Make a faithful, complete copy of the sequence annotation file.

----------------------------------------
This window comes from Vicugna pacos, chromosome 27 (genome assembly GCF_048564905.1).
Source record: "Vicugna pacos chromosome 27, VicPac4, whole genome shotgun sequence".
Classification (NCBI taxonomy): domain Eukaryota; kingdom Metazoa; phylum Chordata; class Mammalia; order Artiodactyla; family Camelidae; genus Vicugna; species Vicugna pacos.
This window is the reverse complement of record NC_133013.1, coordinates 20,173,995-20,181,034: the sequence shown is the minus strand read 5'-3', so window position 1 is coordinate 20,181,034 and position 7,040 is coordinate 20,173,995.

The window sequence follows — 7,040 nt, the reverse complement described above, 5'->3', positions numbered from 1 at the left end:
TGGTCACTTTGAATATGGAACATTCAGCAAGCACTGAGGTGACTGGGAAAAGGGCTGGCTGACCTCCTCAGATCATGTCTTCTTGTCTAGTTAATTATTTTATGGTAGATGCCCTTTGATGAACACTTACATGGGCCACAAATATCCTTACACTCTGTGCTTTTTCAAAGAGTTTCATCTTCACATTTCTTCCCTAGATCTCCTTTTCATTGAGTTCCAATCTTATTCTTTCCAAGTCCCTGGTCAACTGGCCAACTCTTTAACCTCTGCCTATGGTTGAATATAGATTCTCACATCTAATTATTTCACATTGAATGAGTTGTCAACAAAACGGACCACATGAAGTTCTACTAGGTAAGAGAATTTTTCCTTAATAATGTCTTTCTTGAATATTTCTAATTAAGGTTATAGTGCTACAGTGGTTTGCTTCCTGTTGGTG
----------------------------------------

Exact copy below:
This window comes from Vicugna pacos, chromosome 27 (genome assembly GCF_048564905.1).
Source record: "Vicugna pacos chromosome 27, VicPac4, whole genome shotgun sequence".
Classification (NCBI taxonomy): domain Eukaryota; kingdom Metazoa; phylum Chordata; class Mammalia; order Artiodactyla; family Camelidae; genus Vicugna; species Vicugna pacos.
This window is the reverse complement of record NC_133013.1, coordinates 20,173,995-20,181,034: the sequence shown is the minus strand read 5'-3', so window position 1 is coordinate 20,181,034 and position 7,040 is coordinate 20,173,995.

The window sequence follows — 7,040 nt, the reverse complement described above, 5'->3', positions numbered from 1 at the left end:
TGGTCACTTTGAATATGGAACATTCAGCAAGCACTGAGGTGACTGGGAAAAGGGCTGGCTGACCTCCTCAGATCATGTCTTCTTGTCTAGTTAATTATTTTATGGTAGATGCCCTTTGATGAACACTTACATGGGCCACAAATATCCTTACACTCTGTGCTTTTTCAAAGAGTTTCATCTTCACATTTCTTCCCTAGATCTCCTTTTCATTGAGTTCCAATCTTATTCTTTCCAAGTCCCTGGTCAACTGGCCAACTCTTTAACCTCTGCCTATGGTTGAATATAGATTCTCACATCTAATTATTTCACATTGAATGAGTTGTCAACAAAACGGACCACATGAAGTTCTACTAGGTAAGAGAATTTTTCCTTAATAATGTCTTTCTTGAATATTTCTAATTAAGGTTATAGTGCTACAGTGGTTTGCTTCCTGTTGGTG